Over the last month I have left both my more official librarian role and ended my involvement over at Hack Library School.  I find myself still incredibly interested in the library profession as a whole, but realizing that my place in it is becoming a bit more as an outsider.  While I find issues of e-readers, copyright, digital libraries, etc all to be very interesting, I won’t be dealing with those issues on a regular basis in my new role.  I may never make it to another ALA Annual or Midwinter.  I’ve already removed myself from some list-servs and Facebook groups that I don’t think will apply to me anymore in the library world.  Trying to cut down on my information overload.  But there will be all sorts of different ones and new interesting things to learn and different professional organizations to be a part of.  I will still treasure all of the relationships; both professionally and personally, that I’ve made through my Master’s, Hack Library School, Twitter, and beyond, with librarians, but I know that I’m heading down a bit of a different path.  And I’m ok with that.  Because the life changes I had set out for a few years back, are now coming to fruition.  I will most likely have a better work/life balance, I will grow professionally, I will have flexibility in my path, and I will continue to work on that scavenger hunt for information each day.

And if anyone asks, well I’ll probably still say I’m a Librarian.  A proud one.

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13 responses to “Not a Librarian?

  1. Thank you for a wonderful post.

    As someone in a similar position professionally as yourself (I have my library degree but my current position doesn’t utilize all the things I learned in library school), I can sympathize.

    Like you, and due to my current position (as an Americorp member on the west coast), I continue to struggle with my decision to become a librarian. Although your last line of the post is very apt.

    Best of luck.

  2. Thank you so much for the kind words David! Glad to know there are others out there who can relate!

  3. Just started library school, and I’ve already managed to stress myself out about the tough job market. Reading this was a really good reminder of the need to be flexible. I love libraries as institutions, but I need to remind myself that a MLIS degree adapts to a lot of different things.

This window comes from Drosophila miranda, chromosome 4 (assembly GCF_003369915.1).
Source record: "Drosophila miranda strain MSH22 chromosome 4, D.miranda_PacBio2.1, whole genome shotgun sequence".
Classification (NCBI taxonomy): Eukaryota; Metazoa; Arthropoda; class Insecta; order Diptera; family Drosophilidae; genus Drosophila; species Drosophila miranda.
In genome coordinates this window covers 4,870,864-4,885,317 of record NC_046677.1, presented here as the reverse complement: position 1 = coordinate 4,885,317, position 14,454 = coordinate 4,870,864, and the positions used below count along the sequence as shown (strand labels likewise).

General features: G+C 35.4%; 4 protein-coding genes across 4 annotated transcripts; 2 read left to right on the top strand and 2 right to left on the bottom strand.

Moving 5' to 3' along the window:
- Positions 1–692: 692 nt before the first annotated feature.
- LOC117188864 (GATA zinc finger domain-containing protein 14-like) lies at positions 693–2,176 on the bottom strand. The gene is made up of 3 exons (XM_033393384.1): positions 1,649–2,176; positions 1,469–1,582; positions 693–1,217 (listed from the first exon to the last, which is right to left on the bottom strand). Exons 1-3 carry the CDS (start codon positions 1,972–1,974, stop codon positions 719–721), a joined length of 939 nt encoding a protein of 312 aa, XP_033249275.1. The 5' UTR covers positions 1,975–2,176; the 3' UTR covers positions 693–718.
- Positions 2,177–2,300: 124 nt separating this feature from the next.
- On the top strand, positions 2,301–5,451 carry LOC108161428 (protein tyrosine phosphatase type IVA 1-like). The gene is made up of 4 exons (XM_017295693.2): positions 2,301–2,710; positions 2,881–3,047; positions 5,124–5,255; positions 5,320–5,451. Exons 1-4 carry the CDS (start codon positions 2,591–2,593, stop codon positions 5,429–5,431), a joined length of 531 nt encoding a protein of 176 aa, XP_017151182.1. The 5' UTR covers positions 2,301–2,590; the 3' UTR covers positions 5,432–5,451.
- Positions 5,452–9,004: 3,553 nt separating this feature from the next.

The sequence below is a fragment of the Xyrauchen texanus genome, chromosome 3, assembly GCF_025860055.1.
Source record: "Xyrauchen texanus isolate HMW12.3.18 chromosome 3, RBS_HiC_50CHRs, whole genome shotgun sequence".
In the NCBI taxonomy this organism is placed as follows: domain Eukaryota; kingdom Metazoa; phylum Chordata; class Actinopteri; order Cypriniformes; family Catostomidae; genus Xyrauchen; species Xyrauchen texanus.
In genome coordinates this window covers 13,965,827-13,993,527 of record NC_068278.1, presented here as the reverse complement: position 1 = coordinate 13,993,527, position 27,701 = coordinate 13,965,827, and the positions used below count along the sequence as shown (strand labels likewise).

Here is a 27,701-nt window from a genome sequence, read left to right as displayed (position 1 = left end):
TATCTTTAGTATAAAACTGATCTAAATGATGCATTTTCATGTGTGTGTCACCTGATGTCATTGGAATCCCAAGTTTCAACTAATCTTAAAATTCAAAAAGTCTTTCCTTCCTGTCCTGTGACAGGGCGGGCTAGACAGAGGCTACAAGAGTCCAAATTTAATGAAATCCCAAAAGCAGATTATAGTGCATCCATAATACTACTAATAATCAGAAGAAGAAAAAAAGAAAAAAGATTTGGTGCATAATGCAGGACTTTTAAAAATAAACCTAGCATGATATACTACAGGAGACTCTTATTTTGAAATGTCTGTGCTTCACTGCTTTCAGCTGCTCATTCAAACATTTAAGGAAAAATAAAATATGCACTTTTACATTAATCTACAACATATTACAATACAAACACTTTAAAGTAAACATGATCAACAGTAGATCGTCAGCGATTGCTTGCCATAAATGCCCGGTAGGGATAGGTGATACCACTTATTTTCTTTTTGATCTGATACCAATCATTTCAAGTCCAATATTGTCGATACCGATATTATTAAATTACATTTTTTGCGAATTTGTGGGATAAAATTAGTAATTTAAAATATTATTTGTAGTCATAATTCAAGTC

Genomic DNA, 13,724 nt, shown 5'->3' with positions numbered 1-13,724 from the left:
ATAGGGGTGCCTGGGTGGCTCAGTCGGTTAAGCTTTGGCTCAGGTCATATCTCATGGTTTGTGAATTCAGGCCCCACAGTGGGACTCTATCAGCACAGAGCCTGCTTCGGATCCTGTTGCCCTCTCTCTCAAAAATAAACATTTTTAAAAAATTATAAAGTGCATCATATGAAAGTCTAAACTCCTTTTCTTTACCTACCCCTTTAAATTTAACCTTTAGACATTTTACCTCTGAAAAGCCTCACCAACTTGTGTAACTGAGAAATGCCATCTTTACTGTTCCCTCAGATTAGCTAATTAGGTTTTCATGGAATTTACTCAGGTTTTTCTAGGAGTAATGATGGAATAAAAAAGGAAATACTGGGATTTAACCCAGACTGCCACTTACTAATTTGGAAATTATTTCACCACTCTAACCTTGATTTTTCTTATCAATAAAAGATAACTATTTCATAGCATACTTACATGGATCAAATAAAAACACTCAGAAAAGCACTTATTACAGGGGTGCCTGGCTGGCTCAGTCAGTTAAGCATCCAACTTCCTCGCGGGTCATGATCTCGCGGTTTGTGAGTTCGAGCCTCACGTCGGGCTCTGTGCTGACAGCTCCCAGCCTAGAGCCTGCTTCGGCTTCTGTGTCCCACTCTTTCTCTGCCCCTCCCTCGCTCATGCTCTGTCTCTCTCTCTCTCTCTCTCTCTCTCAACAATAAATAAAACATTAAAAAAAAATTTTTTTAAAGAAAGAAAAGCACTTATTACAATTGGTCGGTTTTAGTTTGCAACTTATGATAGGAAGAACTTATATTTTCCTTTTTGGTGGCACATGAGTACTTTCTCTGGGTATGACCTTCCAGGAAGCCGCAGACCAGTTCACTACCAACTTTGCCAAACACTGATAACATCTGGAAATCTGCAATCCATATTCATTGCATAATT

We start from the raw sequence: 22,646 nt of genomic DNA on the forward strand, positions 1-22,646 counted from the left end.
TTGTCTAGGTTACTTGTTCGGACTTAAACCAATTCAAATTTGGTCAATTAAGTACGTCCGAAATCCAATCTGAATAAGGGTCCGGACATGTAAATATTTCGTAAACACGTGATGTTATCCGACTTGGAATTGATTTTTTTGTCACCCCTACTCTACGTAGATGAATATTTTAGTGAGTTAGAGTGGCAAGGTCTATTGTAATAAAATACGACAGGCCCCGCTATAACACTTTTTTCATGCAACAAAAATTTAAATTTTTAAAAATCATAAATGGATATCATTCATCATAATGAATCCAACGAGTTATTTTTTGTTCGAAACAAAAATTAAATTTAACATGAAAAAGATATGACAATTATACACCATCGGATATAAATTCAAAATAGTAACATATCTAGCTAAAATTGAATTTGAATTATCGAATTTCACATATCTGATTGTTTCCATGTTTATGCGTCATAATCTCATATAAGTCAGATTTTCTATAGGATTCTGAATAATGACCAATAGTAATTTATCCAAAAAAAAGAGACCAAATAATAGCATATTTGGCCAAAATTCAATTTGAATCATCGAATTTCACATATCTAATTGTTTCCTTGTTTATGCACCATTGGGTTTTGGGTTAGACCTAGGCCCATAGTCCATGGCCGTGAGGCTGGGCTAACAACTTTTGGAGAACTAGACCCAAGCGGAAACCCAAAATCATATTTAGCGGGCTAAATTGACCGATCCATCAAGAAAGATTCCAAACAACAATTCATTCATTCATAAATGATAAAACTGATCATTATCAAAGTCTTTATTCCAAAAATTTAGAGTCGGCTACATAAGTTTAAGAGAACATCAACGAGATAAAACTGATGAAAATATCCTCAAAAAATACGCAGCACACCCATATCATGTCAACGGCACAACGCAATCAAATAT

4. I think you have done very well for yourself and found a place that fits you well. zI think you are wise to forget the label “librarian” and find a job you enjoy. I am working on such a move myself.

    If you ever want to jump back into the library world, though, I think you will find that your business skills are very valuable. My city, which is not even that big, has business librarians at the public library and practically every university in the country is bursting at the seams with business majors. You have great experience to bring to a position as the liaison to the business, accounting, HR, and MBA programs (to name a few). Good luck with the new job!

  5. I’m in a similar place. I have a library degree, but don’t work in a “traditional” library. I’m always telling myself I should volunteer in my local public library so I’m not out of the traditional library loop.

  6. Stephanie Bennett

    Recently, an LIS educator told me that she believes that, in the future, “librarians” will not exist, and that instead, there will be embedded librarians and archivists in workplaces to improve information exchange, etc. She actually said that school and public libraries are we know them are on their way out, and that we as information professionals will have to reimagine those spaces and opportunities to fit the changes in technology, etc. I couldn’t argue with her, and the opportunities in that kind of world seem endless and exciting!

    This seems like a first step towards a brave new world of non-traditional roles. A “real librarian” is a state of mind and a way of thinking, not just a library-arian (please file this under “cliche but true”).

  7. Pingback: On professionalism « Hack Library School

  8. Thank you for such an insightful post. I’ve been nervous about entering Library School this fall, only to go in debt when I think many traditional positions as librarians are scarce. I have a background in non-profit development, and had never even considered that I could merge my two interests into a position. It’s important to constantly be reminded that information professionals need to think outside the box, especially with future employment.

  9. Thank you for such an insightful post. I’ve been nervous about entering Library School this fall, only to go into debt when ‘traditional’ library positions are scarce. I have a background in non-profit development, and never once thought of merging my two interests into a position. What a great reminder that information science professionals need to constantly think outside of the box, especially when it comes to employment.

    • I would only caution kdarnall that if you want to stay in the non-profit development world and do the type of work I do now, you most likely do not need the MLS degree… guess it would depend on your experience though. But I’m very glad that my post was helpful!!

  10. Pingback: Not a Librarian? | SLA New England